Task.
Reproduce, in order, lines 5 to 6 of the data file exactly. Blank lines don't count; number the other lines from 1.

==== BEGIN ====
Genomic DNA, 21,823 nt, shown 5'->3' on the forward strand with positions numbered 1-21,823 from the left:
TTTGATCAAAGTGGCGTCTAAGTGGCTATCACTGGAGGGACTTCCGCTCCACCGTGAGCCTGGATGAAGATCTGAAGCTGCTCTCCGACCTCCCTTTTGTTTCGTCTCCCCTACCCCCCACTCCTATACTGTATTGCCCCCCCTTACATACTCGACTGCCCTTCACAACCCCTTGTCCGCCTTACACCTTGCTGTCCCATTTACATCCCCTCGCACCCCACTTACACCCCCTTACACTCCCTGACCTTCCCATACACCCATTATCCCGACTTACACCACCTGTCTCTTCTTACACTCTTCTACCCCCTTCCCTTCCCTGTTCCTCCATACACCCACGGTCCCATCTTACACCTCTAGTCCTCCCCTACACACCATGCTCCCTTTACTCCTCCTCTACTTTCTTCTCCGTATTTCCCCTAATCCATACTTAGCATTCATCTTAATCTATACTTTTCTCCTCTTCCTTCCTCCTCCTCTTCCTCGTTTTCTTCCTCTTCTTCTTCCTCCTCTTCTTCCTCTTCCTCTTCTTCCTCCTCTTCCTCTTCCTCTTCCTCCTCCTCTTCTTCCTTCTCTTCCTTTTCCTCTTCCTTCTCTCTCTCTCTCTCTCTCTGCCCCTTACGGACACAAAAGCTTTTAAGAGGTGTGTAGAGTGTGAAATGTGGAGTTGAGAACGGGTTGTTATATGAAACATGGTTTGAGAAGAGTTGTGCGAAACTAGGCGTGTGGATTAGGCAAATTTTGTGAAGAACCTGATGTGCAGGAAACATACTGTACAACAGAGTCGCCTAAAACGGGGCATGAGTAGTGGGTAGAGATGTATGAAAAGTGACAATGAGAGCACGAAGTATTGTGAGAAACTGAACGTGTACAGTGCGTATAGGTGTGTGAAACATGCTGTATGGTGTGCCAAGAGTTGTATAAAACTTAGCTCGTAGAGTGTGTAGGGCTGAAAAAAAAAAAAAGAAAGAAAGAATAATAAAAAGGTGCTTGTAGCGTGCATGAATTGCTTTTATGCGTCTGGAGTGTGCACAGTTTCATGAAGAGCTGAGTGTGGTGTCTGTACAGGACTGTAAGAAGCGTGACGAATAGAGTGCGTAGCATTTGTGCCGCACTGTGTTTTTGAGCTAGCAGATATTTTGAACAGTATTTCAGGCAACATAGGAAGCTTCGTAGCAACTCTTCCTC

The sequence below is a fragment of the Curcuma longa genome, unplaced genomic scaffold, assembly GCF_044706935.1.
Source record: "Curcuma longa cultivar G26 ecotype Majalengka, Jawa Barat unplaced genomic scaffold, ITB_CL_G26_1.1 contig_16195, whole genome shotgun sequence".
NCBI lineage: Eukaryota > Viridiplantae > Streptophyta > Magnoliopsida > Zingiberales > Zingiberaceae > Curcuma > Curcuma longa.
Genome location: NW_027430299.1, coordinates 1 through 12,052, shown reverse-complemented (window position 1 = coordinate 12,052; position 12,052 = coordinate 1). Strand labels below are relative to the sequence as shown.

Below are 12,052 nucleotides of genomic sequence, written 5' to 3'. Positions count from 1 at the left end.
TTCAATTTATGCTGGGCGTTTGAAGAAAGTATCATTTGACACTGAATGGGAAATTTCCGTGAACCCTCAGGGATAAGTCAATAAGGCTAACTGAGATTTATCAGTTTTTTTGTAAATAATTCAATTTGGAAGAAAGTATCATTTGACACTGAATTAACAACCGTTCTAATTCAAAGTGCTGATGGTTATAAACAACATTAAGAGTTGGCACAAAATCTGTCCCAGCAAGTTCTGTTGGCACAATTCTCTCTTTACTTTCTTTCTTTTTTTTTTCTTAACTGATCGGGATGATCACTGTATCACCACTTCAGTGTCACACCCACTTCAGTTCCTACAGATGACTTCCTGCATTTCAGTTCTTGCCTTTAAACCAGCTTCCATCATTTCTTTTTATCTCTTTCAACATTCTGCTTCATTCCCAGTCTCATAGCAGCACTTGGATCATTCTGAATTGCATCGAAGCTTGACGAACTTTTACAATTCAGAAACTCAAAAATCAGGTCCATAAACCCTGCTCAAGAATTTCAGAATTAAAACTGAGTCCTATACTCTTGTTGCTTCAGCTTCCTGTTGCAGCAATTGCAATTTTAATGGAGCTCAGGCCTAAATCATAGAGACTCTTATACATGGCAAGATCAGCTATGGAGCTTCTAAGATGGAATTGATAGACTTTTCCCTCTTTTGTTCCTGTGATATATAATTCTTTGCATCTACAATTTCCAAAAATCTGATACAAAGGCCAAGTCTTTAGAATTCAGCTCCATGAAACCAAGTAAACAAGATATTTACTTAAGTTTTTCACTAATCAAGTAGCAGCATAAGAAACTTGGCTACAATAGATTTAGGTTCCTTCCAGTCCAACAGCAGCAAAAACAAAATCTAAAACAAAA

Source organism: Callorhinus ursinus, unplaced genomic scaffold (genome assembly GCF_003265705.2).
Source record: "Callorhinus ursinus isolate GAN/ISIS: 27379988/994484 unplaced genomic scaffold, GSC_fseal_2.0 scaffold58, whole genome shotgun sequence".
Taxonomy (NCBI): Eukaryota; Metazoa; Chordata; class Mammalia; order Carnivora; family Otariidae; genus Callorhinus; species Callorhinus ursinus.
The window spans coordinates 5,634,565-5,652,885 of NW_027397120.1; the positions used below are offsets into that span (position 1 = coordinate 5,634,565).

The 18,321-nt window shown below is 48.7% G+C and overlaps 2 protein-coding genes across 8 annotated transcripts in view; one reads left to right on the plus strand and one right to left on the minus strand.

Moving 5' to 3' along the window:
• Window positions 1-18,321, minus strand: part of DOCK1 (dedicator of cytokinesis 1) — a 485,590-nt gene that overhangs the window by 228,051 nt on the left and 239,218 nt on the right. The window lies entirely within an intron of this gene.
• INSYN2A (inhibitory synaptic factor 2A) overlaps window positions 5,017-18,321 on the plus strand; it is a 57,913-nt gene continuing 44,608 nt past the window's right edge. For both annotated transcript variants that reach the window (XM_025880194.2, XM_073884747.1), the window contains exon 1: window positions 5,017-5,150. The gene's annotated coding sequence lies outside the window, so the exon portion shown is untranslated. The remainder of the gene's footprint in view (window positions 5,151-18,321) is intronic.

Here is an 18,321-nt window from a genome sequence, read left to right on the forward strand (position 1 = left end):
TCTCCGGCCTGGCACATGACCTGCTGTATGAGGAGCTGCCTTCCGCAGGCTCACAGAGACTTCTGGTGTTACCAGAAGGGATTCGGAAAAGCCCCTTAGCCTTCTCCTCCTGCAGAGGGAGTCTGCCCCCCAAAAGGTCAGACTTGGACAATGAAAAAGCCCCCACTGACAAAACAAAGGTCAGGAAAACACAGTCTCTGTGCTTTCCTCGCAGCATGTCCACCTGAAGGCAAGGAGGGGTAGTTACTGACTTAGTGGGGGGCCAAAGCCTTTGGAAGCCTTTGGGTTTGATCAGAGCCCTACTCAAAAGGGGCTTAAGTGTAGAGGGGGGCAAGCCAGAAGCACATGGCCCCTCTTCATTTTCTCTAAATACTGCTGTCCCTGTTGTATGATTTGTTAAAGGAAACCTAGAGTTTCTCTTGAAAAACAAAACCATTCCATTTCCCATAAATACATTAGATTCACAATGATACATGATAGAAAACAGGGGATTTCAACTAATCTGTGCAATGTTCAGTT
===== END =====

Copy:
NCBI lineage: Eukaryota > Viridiplantae > Streptophyta > Magnoliopsida > Zingiberales > Zingiberaceae > Curcuma > Curcuma longa.
Genome location: NW_027430299.1, coordinates 1 through 12,052, shown reverse-complemented (window position 1 = coordinate 12,052; position 12,052 = coordinate 1). Strand labels below are relative to the sequence as shown.